Janmejaya Samal is a part-time independent researcher associated with the Catholic Health Association of India and currently based in Chhattisgarh. He is presently heading a state-level TB control project in Chhattisgarh that looks at private sector’s engagement with TB control
Please give us an overview of your academic background.
My educational qualifications include a BAMS from Sambalpur University, Odisha; an MPH from Rajiv Gandhi University of Health Sciences, Bengaluru and an MA in International Family Studies from Tata Institute of Social Sciences, Mumbai.
When and why did you decide to become an independent researcher?
My research interests are purely personal as my current capacity as a program manager does not necessarily require me to be in a research role. However, I always look for opportunities for formal research in areas where my project is implemented.
What kind of work have you done ever since you became an independent researcher? What are your current projects looking at?
I have tried both quantitative and qualitative research in several areas such as; maternity management, family planning, Tuberculosis (TB), social and behavioural health and AYUSH. My current job is mainly looking at issues relating to private sector engagement for TB care and control, notification of TB cases, advocacy for a ban on sero-diagnosis of TB, adherence of STCI (Standards of TB care in India) guidelines among the qualified private practitioners and active case finding at community level. I have started investigating some of these issues as well.
How have you been funding your work?
Till now I have funded my own work. I have never applied for funding and therefore, never had access to any external funding. This obviously hinders me from carrying out large scale studies and publishing in some high impact journals that have a high publishing fee. Thus for me, the research and publication is a pure personal effort.
What do you think have been the major advantages of being an independent researcher?
Well, you can investigate issues as per your own wish and without any limitation. In addition, most of the times an affiliated researcher needs to consider the interests of the organisation that s/he is associated with. If the subject is against the interest of the organisation then it would be difficult to investigate the same. Take for example, the ban on sero-diagnosis of Tuberculosis. The government of India is advocating for a ban on sero-diagnosis of TB, however, a researcher associated with an organisation that works on development or manufacturing of sero-diagnostic tools can neither advocate for this ban nor conduct any research on it.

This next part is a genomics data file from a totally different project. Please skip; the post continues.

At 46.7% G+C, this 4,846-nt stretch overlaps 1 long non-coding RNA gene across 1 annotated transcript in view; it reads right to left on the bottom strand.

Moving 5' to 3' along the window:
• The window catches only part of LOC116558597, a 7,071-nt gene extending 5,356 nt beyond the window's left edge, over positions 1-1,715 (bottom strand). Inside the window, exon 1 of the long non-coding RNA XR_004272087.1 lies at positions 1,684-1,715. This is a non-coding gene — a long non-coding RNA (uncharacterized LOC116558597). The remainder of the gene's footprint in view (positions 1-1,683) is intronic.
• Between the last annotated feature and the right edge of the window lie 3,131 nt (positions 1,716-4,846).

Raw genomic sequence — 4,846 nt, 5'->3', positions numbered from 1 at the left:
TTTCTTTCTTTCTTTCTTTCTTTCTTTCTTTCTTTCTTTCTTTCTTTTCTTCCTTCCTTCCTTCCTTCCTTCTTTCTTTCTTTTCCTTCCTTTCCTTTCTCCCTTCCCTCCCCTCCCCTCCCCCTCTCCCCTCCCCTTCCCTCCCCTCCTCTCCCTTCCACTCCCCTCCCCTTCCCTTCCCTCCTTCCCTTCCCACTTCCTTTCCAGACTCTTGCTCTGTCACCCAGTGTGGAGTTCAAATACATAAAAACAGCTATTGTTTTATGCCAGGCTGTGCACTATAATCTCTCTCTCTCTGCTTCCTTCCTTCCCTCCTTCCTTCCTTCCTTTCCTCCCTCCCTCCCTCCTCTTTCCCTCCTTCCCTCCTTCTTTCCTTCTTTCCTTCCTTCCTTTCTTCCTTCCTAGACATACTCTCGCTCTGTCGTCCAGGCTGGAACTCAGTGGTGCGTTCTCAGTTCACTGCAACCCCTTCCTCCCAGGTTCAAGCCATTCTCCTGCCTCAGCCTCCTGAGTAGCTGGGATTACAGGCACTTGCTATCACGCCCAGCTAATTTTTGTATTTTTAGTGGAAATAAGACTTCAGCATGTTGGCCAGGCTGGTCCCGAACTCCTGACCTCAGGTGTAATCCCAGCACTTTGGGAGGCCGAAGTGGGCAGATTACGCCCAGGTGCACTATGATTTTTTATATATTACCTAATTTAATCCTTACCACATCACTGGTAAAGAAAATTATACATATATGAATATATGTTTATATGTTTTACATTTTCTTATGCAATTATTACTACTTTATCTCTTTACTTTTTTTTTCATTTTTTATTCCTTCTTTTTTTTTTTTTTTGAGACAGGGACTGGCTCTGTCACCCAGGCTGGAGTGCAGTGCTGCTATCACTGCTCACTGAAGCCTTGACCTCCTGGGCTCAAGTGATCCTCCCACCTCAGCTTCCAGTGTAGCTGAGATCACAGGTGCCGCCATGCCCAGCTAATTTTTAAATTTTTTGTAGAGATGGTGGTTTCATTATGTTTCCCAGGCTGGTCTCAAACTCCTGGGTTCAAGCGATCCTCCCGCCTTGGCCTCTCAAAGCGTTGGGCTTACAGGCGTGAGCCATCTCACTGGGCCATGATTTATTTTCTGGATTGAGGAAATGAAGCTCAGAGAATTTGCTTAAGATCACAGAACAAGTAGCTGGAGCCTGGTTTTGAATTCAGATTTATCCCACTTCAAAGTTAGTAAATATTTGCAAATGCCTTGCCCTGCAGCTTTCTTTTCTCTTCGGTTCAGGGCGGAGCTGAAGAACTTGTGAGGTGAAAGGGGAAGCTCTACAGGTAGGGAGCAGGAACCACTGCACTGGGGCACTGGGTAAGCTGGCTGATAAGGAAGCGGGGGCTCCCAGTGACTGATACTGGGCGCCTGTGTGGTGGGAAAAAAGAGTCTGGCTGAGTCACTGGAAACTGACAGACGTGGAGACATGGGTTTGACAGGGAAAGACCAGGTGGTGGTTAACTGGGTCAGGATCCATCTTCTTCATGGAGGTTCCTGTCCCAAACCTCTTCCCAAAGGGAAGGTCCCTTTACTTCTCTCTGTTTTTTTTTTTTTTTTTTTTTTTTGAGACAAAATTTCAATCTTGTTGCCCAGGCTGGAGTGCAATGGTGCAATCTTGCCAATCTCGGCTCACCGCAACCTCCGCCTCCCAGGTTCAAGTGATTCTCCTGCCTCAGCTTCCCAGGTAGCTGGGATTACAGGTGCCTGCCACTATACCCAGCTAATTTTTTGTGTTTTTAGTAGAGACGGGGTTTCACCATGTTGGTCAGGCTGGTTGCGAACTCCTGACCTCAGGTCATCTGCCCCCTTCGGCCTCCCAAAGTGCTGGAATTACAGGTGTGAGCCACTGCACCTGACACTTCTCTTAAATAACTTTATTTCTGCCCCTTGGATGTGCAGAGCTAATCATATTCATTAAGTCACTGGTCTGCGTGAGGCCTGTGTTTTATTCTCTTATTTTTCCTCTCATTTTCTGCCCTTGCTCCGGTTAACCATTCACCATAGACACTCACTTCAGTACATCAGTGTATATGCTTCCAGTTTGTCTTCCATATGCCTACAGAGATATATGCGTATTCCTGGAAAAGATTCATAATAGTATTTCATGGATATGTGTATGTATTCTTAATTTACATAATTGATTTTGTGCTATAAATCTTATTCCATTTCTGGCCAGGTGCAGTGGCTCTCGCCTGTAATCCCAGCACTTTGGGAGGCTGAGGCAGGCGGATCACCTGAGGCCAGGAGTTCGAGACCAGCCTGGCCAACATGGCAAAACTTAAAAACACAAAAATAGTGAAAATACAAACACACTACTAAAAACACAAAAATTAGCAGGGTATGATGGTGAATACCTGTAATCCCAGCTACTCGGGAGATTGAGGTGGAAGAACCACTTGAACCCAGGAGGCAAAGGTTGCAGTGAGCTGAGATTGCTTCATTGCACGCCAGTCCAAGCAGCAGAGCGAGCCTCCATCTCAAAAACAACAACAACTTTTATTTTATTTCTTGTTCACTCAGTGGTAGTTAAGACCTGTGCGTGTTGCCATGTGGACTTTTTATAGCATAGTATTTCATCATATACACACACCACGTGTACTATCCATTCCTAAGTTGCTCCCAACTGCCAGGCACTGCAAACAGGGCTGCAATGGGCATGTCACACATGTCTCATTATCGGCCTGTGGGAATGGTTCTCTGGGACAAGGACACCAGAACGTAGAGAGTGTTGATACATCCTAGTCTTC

Do you think having an adjunct faculty or any other honorary position in institutions is of any help?
Yes definitely. This enables a researcher in conducting collaborative research and provides access to various other forms of support that are unavailable on an individual level.
Do you feel this is a financially stable career option?
No idea, as I have never been a full-time independent researcher. My research is purely driven by my personal interest and is a part-time activity. Thus, I won’t be able to say much about financial stability as I have never tried for funding or gained any financial incentive as a result of my research.
What would be your advice to fellow/aspiring independent researchers?
If anybody is interested in research then there are a whole lot of issues around us to investigate. As a researcher with limited experience, I would say it can get a bit difficult at times, but, as they say, where there is a will there is a way. I have many friends who are doing independent research and are quite successful too.